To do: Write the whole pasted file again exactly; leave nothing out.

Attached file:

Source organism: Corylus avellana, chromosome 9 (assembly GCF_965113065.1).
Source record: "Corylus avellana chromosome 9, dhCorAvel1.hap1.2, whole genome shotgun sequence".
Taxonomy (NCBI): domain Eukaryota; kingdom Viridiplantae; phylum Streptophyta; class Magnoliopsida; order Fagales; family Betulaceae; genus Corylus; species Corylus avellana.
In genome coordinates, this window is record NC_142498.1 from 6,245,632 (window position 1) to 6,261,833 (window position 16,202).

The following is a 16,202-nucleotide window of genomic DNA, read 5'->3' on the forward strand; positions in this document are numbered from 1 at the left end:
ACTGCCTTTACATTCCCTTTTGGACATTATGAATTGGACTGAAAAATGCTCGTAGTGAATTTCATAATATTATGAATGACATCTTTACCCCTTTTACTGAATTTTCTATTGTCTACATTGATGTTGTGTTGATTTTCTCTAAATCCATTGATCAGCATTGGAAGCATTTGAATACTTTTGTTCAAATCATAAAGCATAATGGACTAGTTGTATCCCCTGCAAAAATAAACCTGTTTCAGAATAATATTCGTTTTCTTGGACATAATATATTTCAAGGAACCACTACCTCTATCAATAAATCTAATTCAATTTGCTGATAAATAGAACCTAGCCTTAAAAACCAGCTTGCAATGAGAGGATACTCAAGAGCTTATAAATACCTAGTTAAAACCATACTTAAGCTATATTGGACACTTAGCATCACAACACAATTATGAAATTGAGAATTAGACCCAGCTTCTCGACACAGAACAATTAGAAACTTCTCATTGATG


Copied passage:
Source organism: Corylus avellana, chromosome 9 (assembly GCF_965113065.1).
Source record: "Corylus avellana chromosome 9, dhCorAvel1.hap1.2, whole genome shotgun sequence".
Taxonomy (NCBI): domain Eukaryota; kingdom Viridiplantae; phylum Streptophyta; class Magnoliopsida; order Fagales; family Betulaceae; genus Corylus; species Corylus avellana.
In genome coordinates, this window is record NC_142498.1 from 6,245,632 (window position 1) to 6,261,833 (window position 16,202).

The following is a 16,202-nucleotide window of genomic DNA, read 5'->3' on the forward strand; positions in this document are numbered from 1 at the left end:
ACTGCCTTTACATTCCCTTTTGGACATTATGAATTGGACTGAAAAATGCTCGTAGTGAATTTCATAATATTATGAATGACATCTTTACCCCTTTTACTGAATTTTCTATTGTCTACATTGATGTTGTGTTGATTTTCTCTAAATCCATTGATCAGCATTGGAAGCATTTGAATACTTTTGTTCAAATCATAAAGCATAATGGACTAGTTGTATCCCCTGCAAAAATAAACCTGTTTCAGAATAATATTCGTTTTCTTGGACATAATATATTTCAAGGAACCACTACCTCTATCAATAAATCTAATTCAATTTGCTGATAAATAGAACCTAGCCTTAAAAACCAGCTTGCAATGAGAGGATACTCAAGAGCTTATAAATACCTAGTTAAAACCATACTTAAGCTATATTGGACACTTAGCATCACAACACAATTATGAAATTGAGAATTAGACCCAGCTTCTCGACACAGAACAATTAGAAACTTCTCATTGATG